By Ben Carroll, Raise Up
On November 29, fast food and low wage workers in over 300 cities across the US and the South went on strike demanding at least $15/hour and the right to form a union at McDonalds and other fast food restaurants. They were joined in these cities by home healthcare, childcare, airport, and other low wage workers and community members who have joined the Fight for 15 and, in many cases, have begun their own organizing initiatives to demand justice, higher wages, and unions in their workplaces.
The day of action also elevate demands to end police killings of Black people and racism, and an end to deportations of immigrant workers. Major actions were held in Richmond, VA; Durham, NC; Atlanta, GA; Birmingham, AL; New Orleans, LA; Charleston, SC, and elsewhere throughout the region.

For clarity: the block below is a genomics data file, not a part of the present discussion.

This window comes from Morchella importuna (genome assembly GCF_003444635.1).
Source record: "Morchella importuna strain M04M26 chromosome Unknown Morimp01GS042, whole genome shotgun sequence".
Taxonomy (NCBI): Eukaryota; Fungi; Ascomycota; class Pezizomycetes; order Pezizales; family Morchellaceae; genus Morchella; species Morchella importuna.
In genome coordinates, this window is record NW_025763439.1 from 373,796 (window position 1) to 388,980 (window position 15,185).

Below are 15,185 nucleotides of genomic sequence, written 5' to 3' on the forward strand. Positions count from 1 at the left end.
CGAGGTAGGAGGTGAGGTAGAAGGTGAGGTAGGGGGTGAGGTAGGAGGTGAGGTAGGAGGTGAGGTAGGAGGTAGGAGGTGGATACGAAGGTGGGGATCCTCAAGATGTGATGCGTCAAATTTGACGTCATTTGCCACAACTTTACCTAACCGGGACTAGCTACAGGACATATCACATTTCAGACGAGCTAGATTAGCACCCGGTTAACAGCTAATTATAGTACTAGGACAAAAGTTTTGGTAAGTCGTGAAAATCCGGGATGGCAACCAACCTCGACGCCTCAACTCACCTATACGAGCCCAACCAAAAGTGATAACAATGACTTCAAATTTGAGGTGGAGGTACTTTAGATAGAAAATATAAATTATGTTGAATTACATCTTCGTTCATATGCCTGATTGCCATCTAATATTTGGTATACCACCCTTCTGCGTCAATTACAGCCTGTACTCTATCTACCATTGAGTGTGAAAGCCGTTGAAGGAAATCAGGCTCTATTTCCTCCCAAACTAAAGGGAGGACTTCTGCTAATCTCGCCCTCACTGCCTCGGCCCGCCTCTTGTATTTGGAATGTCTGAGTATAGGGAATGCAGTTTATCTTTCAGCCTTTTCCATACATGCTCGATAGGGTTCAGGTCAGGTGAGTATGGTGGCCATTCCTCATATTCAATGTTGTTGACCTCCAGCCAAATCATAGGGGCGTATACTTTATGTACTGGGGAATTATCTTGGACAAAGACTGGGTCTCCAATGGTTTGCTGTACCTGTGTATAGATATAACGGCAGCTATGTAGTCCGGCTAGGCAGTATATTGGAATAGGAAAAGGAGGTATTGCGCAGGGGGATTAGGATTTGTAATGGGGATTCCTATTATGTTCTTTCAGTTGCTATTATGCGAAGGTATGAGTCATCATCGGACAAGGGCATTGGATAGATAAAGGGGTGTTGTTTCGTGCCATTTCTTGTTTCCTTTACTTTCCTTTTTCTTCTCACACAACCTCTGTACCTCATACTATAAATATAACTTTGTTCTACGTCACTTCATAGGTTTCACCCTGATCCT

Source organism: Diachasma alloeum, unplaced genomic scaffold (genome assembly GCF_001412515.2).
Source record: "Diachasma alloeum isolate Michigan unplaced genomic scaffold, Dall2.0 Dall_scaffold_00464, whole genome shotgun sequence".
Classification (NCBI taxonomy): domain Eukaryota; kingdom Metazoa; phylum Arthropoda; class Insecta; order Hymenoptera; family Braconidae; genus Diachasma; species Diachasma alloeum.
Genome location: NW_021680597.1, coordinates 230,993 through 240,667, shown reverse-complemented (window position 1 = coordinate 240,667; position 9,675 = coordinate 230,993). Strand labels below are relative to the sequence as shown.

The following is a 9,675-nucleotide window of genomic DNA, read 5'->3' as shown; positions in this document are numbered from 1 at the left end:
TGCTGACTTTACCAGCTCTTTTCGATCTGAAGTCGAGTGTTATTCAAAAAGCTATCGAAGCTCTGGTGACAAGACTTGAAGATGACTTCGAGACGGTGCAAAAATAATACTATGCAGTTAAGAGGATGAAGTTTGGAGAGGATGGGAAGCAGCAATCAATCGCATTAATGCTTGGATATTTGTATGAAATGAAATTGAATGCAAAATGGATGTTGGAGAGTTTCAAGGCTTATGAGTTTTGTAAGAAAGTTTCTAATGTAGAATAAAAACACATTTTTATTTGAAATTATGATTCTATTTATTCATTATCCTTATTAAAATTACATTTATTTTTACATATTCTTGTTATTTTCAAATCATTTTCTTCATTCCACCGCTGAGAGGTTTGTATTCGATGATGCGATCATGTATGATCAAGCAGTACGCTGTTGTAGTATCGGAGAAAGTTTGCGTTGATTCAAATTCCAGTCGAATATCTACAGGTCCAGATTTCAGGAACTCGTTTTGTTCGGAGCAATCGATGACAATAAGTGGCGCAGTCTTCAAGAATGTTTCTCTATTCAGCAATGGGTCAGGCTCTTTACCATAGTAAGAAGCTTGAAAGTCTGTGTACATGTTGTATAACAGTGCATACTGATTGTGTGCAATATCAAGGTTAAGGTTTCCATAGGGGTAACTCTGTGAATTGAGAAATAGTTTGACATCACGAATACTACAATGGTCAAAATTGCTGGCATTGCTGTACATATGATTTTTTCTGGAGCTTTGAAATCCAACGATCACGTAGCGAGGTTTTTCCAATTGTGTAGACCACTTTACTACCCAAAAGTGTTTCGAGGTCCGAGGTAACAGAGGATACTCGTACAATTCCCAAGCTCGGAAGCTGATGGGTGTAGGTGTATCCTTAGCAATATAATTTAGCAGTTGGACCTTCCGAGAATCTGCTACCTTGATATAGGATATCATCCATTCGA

The actions on November 29 were part of a “National Day of Disruption” initiated by workers in the Fight for 15, and also marked the four year anniversary since the movement began with several hundred fast food workers in NYC who walked off the job calling for $15 and union rights. From the call to action:
“We are the 64 million hardworking Americans that make far too little to live. We reject the politics of divisiveness that tear America apart by race, religion, ethnicity, and gender. We say unequivocally – any efforts to block wage increases, gut workers’ rights, deport immigrants, or support racism or racist policies will be met with unrelenting opposition. We demand $15 an hour and union rights. We say NO to deportations. We demand an END to police killing of black people. We won’t back down.”
Hundreds of workers and community members across the South also engaged in civil disobedience during the strike to declare that, in spite of the obstacles and challenges that our movements face particularly in light of the outcome of the national election, we will continue to fight and won’t back down. Workers in North Carolina were joined in civil disobedience both by Rev. Dr William J Barber II, president of the NC NAACP, and Rev Curtis Gatewood, Historic Thousands on Jones Street coordinator, along with other community supporters.